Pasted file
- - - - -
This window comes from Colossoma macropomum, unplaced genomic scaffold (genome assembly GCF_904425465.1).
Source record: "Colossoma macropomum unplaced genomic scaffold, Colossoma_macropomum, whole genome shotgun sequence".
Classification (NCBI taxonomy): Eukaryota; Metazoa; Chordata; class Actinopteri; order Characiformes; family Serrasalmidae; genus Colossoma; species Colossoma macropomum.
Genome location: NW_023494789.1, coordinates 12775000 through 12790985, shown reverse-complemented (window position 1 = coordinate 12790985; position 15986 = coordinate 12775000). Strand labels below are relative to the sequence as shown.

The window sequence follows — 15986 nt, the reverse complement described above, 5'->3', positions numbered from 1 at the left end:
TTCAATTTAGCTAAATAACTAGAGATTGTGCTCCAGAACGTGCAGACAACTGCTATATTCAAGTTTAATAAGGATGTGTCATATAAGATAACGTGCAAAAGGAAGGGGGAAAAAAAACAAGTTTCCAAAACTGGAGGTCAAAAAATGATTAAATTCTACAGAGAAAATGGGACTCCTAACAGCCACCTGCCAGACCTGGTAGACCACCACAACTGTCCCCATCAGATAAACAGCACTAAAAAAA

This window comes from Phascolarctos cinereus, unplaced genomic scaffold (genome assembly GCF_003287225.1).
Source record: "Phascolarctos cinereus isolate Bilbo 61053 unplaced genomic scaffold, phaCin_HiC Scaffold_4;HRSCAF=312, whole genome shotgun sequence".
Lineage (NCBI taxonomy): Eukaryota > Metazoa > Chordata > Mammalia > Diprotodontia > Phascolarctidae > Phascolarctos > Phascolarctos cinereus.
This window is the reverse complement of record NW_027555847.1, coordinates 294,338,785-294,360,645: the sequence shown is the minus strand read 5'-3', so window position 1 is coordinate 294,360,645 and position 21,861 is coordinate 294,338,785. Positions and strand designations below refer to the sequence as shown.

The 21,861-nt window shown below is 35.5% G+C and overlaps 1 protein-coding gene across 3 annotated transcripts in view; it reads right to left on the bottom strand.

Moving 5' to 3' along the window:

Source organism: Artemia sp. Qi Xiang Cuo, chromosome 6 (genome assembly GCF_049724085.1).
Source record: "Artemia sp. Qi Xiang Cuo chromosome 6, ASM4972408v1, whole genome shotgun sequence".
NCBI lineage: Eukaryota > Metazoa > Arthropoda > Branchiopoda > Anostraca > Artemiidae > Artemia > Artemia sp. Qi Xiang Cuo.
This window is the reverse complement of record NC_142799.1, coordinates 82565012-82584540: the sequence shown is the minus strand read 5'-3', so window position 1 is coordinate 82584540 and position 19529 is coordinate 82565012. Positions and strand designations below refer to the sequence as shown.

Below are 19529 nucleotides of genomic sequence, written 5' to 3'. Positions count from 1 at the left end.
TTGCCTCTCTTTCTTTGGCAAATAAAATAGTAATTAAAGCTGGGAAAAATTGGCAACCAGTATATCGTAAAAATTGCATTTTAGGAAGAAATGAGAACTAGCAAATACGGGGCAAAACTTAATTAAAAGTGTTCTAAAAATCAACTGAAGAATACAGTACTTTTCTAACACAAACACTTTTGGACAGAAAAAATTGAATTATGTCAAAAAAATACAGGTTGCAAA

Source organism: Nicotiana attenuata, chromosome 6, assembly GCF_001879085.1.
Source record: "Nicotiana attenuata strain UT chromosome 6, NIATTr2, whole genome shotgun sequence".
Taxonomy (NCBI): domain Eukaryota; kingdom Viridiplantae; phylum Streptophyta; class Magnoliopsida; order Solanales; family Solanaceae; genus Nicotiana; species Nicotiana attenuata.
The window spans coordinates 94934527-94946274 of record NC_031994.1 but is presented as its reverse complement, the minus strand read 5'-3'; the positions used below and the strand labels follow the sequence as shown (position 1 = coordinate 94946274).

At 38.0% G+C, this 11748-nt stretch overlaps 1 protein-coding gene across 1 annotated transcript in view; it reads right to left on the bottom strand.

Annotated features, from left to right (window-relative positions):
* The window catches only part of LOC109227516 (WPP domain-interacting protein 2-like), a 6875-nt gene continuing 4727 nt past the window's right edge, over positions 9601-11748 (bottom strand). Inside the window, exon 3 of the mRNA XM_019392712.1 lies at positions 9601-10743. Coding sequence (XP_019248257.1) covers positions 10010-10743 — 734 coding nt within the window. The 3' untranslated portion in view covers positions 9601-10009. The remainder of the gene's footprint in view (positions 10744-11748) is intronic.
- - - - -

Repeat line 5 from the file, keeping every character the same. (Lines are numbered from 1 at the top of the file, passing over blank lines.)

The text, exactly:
The window sequence follows — 15986 nt, the reverse complement described above, 5'->3', positions numbered from 1 at the left end: